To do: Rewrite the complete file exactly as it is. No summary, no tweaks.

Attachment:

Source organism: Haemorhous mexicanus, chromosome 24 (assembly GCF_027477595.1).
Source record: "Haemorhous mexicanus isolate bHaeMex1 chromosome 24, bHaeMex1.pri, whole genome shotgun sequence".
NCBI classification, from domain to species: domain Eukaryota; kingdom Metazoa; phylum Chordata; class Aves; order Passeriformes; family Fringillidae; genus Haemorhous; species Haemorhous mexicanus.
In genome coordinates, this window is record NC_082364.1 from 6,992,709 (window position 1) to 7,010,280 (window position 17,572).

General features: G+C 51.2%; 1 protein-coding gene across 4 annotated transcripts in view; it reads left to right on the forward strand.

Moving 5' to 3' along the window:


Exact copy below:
Source organism: Haemorhous mexicanus, chromosome 24 (assembly GCF_027477595.1).
Source record: "Haemorhous mexicanus isolate bHaeMex1 chromosome 24, bHaeMex1.pri, whole genome shotgun sequence".
NCBI classification, from domain to species: domain Eukaryota; kingdom Metazoa; phylum Chordata; class Aves; order Passeriformes; family Fringillidae; genus Haemorhous; species Haemorhous mexicanus.
In genome coordinates, this window is record NC_082364.1 from 6,992,709 (window position 1) to 7,010,280 (window position 17,572).

General features: G+C 51.2%; 1 protein-coding gene across 4 annotated transcripts in view; it reads left to right on the forward strand.

Moving 5' to 3' along the window: